Real Estate Investing 101

By glblguy

This is a guest article by HIB who blogs at Happiness is Better about personal finance, real estate investing, early retirement, and being happy. If you enjoy this article, make sure you head over and subscribe to his blog.

Real estate investing is a relatively simple business. It requires a lot of hard work – unlike how it is portrayed on television. Just like anything else, once you have a system in place everything gets a lot easier. The same can be said for any business venture or project whether it’s a blog or a McDonald’s franchise. It’s all about having a system. What follows are some tips and strategies to help you get started. Real estate investing 101 if you will.

Set some goals

One of the first things you want to do prior to investing a lot of your time and energy is to define some goals. In real estate investing, are you in it for the quick buck or are you looking for long term income? Perhaps you enjoy fixing up homes. Maybe you just see real estate investing as a means to an end. It’s taken me a while to figure out what I wanted. I’ve learned a lot, but because I did not set up goals, I didn’t know where I was going and I was easily distracted. During this process, to my dismay, I have quit and started real estate investing three times within the past 2 years.

Avoid the late night “gurus”

So, before you start making goals, DO NOT buy anything from a late night guru. If you want an honest opinion of a particular guru, go to If you are really intrigued by a program, go to ebay and purchase it for a fraction of the guru’s cost.

Once you have NOT purchased a late night guru’s fluff, you need to set goals.

For this article, I’m going to assume that you would like to buy and hold a house as a rental. I will also assume that you are very busy with your career and do not have the time or money to market. A sensible goal for your first year is to purchase 1 property. I’ve chosen the “buy and hold” method because frankly, as of August 2008, it’s tough to sell a house unless you are owner financing the property. People are having a difficult time getting approved for loans right now. If people can’t buy a house, many of them still want to live in a house, so they choose to rent. Rental rates are on the rise which is making this goal all the more appealing (and realistic).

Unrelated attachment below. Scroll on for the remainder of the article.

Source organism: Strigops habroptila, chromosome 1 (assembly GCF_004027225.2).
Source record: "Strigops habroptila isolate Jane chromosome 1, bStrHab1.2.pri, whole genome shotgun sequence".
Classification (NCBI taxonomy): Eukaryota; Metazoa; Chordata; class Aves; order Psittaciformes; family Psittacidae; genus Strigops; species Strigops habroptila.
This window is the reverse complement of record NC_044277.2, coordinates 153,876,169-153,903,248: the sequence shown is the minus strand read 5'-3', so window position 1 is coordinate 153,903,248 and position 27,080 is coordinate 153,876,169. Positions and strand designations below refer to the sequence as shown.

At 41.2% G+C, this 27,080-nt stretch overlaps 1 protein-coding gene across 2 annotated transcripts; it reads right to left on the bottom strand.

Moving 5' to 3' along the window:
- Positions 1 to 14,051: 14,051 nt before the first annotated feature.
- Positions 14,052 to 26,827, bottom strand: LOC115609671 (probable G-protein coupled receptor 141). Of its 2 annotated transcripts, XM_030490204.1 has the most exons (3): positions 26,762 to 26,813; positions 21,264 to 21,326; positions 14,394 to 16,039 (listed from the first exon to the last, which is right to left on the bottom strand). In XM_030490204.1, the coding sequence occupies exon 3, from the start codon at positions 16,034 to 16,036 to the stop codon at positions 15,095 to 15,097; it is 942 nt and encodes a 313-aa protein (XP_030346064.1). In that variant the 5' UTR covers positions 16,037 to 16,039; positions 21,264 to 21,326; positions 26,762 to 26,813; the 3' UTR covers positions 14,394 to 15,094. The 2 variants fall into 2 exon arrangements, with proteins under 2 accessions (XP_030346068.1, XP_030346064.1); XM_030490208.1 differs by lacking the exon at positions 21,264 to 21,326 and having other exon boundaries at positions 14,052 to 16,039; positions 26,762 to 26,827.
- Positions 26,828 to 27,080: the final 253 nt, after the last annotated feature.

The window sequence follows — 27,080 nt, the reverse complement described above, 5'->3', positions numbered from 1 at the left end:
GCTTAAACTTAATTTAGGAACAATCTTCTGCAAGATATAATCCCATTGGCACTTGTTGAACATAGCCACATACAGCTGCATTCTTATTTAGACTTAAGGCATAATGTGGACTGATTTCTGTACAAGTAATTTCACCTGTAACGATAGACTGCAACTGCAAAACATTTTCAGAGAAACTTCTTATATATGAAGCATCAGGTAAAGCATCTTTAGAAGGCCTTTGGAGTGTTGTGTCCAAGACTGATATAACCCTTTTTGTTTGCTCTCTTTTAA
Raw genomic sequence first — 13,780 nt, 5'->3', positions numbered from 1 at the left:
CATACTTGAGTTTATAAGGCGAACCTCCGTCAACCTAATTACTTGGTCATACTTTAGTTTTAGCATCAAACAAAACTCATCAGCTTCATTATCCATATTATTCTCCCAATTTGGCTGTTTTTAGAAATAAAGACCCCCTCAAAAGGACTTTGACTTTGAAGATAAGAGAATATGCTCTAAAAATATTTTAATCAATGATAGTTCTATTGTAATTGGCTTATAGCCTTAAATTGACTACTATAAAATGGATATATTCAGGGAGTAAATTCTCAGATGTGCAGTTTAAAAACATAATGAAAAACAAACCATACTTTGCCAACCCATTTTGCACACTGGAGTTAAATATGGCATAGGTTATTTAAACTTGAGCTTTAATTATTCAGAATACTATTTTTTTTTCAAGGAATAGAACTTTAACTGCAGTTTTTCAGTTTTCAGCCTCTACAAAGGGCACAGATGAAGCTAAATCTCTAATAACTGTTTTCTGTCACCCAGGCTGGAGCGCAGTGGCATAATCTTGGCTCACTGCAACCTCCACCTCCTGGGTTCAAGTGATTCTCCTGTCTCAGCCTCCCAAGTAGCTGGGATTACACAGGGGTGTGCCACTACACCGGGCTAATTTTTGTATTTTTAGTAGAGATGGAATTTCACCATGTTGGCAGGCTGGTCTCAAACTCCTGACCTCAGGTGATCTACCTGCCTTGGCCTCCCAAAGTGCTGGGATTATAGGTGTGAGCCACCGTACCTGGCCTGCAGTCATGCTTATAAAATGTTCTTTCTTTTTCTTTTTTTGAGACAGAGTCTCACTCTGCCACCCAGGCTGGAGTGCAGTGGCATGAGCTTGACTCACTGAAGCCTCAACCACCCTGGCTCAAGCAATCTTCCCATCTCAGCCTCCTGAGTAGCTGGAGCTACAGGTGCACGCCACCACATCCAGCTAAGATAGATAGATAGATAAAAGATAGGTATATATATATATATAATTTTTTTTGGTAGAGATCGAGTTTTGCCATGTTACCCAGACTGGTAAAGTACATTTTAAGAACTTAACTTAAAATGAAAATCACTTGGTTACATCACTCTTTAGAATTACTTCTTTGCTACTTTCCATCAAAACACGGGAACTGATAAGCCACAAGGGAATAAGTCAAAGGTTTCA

Purchase using a Realtor

The most time and money “efficient” way I know to purchase property to hold as a rental is to purchase using a Realtor. So, what should you look for in a Realtor? There are typically Realtors that work with investors and Realtors that do not. Obviously, you want to find the former. Two subgroups within Realtors that work with investors are Realtors that list houses and those that represent the buyer known as a “buyer’s agent”. Realtors that list houses have the best interest of the seller at heart. Those that represent the buyer, such as an investor, are required to represent the buyer and keep the buyer’s wishes a priority. In my opinion, it’s good to work with both. Networking is king. For more information on what to look for in a Realtor, take a look at a recent post, 13 Questions For Your Next Realtor.

As a new investor, when you begin working with a realtor, please be honest about your experience. If you’ve never done a deal, tell them that. If you aren’t sure what area to invest in, seek their advice. If you are not pre-qualified by a source of financing, you need to do so before working with a realtor. Also, realtors are professionals that earn a living by HELPING you buy and sell houses. Do not waste their time. Treat them like gold and they will reward you with more deals than you can handle.

Market analysts think the sky is falling in the real estate market. When I hear people talk like that, I know NOW is the time to buy. Now is when people build long term wealth. I’m in Texas so our market did not experience the enormous spike in appreciation that other markets did, but in the Texas market, now is the time to BUY BUY BUY!

Photo by Jef Poskanzer

4 Responses (including trackbacks) to “Real Estate Investing 101”

  1. Deb Says:

    We’ve just entered RE investment by moving and renting out our current house. We recently purchased a small home on 4 acres in a town 1 hour north of Portland (because of the low property taxes, the mortage on the acreage is only $100 more per month than our house payment here in Portland!).

    It’s been a bit harrowing, we’ve had to pay 2 mortgages longer than we anticipated, but we’re nearing the end of the tunnel. We’re hoping that in a few years when the market is recovering, we can then sell the city house and buy a duplex in the town we’ll be moving to.

    If we had it to do again, I would rather have saved all of the cash needed to buy the new place. As it was, we took out a Home Eq loan to make the down payment and a few improvements (nothing fancy, just fixing up the very rustic house on the acreage). I’m a bit nervous about being leveraged in this economic climate, but I’m an optimist and I’m lucky to have a recession proof job, so hopefully all will end well.

    Thanks for the article!

  2. Dog Bows Says:

    pooled investing is better then taking on all the risk yourself – find a nice real estate investment firm with pooled partnerships.

  3. Stephan Duncan Says:

    The Community Reivestment Act (democratic bill) forced banks to make loans to unqualified home buyers resulting in the housing boom and subsequently the housing bust. What a disaster.